• Reply 12 of 18
    macguimacgui Posts: 1,161member
    getvoxoa said:
    5 times are too many. 
    Not at all. How ridiculous. And since triple-tap is available in iOS for other functions, it makes sense not to use it for an emergency function where it could easily be accidentally invoked.

    You probably can't operate a stopwatch fast enough to measure the time 'cost' when activating a extra two clicks or the time 'saved' by not having click two more times.

    Familiarize yourself with the procedure and it's a piece o' cake.

  • Reply 13 of 18
    cgWerkscgWerks Posts: 2,039member
    krreagan2 said:
    This has additional implications if Apple implements facial recognition for unlocking phones. Without this anyone could unlock your phone just be pointing it at to your face, even without your cooperation. With this it would disable this and revert to a password only unlock mechanism.
    I don't understand how this would prevent it. If you have to physically do something to your phone, to prevent it from auto-unlocking via facial recognition (or authorizing a payment, etc.) isn't it already too late?
  • Reply 14 of 18
    And wounded person or person in emergency like crushed by heavy object will reach for phone and count number of pushes on the button. Has any of design team been in emergency situation or thionks that emergency is ducking and watching while navigating phone buttons and pushes? Get some real training with police to know reality of situations (I did).
    cgWerks
  • Reply 15 of 18
    plovellplovell Posts: 795member
    Soli said:
    I'm glad I tested this. I don't want my name and other details listed under Medical ID when someone presses the Sleep button 5x fast. I also don't want any messages showing up on the lock screen when Touch ID isn't enabled, but I really dislike that it won't access contacts but instead list the phone number or email address of the sender ("Bob sent you a message" contains less information than "1-718-555-1234 has sent you a message").
    Your opinion might change if you were in a car wreck. Or had a heart attack or stroke.
  • Reply 16 of 18
    cgWerks said:
    krreagan2 said:
    This has additional implications if Apple implements facial recognition for unlocking phones. Without this anyone could unlock your phone just be pointing it at to your face, even without your cooperation. With this it would disable this and revert to a password only unlock mechanism.
    I don't understand how this would prevent it. If you have to physically do something to your phone, to prevent it from auto-unlocking via facial recognition (or authorizing a payment, etc.) isn't it already too late?
    I don't think there is a perfect solution, but this is a step in the right direction.  You're waiting in line to go through customs at the airport (where you're worried that they may want to access your phone); tap the "power" button 5 times and your privacy is a little more secure.  A mugger says hand over your phone; while pulling it out of your pocket you tap the button 5 times.  Frankly, these scenarios are pretty far fetched for the average consumer, so Apple isn't making a big deal out of this.  If they wanted to, they would include more options for the more paranoid/security conscious.  This seems to be a nice balance between including an option and having other people activate it accidentally.
  • Reply 17 of 18
    And wounded person or person in emergency like crushed by heavy object will reach for phone and count number of pushes on the button. Has any of design team been in emergency situation or thionks that emergency is ducking and watching while navigating phone buttons and pushes? Get some real training with police to know reality of situations (I did).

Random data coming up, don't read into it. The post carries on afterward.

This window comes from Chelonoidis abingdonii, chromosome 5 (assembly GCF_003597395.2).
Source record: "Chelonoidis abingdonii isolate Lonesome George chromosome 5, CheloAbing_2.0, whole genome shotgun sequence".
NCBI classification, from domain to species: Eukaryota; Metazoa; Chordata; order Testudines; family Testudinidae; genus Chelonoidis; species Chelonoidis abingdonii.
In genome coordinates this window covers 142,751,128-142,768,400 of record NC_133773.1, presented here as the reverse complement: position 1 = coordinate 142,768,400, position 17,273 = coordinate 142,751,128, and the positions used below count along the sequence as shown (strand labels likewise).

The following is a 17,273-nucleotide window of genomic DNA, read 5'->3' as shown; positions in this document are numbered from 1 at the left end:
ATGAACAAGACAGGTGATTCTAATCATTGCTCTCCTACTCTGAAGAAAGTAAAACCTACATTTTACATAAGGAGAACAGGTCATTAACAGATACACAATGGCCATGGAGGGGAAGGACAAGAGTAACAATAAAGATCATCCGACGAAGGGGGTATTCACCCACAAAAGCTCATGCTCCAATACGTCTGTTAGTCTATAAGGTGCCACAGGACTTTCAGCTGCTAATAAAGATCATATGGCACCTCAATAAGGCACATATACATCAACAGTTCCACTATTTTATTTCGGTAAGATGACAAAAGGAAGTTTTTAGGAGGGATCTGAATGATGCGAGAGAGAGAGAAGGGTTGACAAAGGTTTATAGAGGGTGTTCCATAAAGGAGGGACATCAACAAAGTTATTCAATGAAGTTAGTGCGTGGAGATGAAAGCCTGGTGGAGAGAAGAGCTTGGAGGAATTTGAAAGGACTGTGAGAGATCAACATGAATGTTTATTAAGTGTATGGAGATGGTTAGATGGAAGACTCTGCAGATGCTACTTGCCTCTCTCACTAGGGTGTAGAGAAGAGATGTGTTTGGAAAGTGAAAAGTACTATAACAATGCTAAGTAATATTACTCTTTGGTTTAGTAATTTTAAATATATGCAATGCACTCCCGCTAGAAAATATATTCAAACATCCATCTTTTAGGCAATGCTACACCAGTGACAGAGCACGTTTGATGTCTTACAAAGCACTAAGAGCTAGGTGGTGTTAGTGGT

How is the number of button presses relevant in that scenario?  After they press it 5 times, they still can't see the screen to do the next step in the process.

    Personally, I might try "hey siri, call 911."  Or I'd try to pick up the phone and use it normally.  I suspect "make an iPhone useful when the person can't see or use the screen--and can't use Siri" is pretty low on the Apple priority list.
  • Reply 18 of 18
    cgWerkscgWerks Posts: 2,039member
    randominternetperson said:
    I don't think there is a perfect solution, but this is a step in the right direction.  You're waiting in line to go through customs at the airport (where you're worried that they may want to access your phone); tap the "power" button 5 times and your privacy is a little more secure.  A mugger says hand over your phone; while pulling it out of your pocket you tap the button 5 times.  Frankly, these scenarios are pretty far fetched for the average consumer, so Apple isn't making a big deal out of this.  If they wanted to, they would include more options for the more paranoid/security conscious.  This seems to be a nice balance between including an option and having other people activate it accidentally.
    Yes, I assume that's what the feature is for. If you get pounced on, or the black helicopters show up, then you're probably out of luck. That said, I use Touch ID, so I'm compromised in that manner. Where I probably disagree, is how important this is going to be in the coming years. When things move from 'bad guys' to more and more average citizens being hauled off... it's a feature we're going to want to disable.

    randominternetperson said:
    How is the number of button presses relevant in that scenario?  After they press it 5 times, they still can't see the screen to do the next step in the process.

    Personally, I might try "hey siri, call 911."  Or I'd try to pick up the phone and use it normally.  I suspect "make an iPhone useful when the person can't see or use the screen--and can't use Siri" is pretty low on the Apple priority list.
    I suppose I agree, except that there wasn't really a great reason to remove Touch ID. Fortunately, we're only talking one high-end (and rather silly, IMO) phone model at this point. My fear is that in a few years, Touch ID will be completely gone across the line. But, in light of what I said above, maybe it's all a moot point anymore.
Sign In or Register to comment.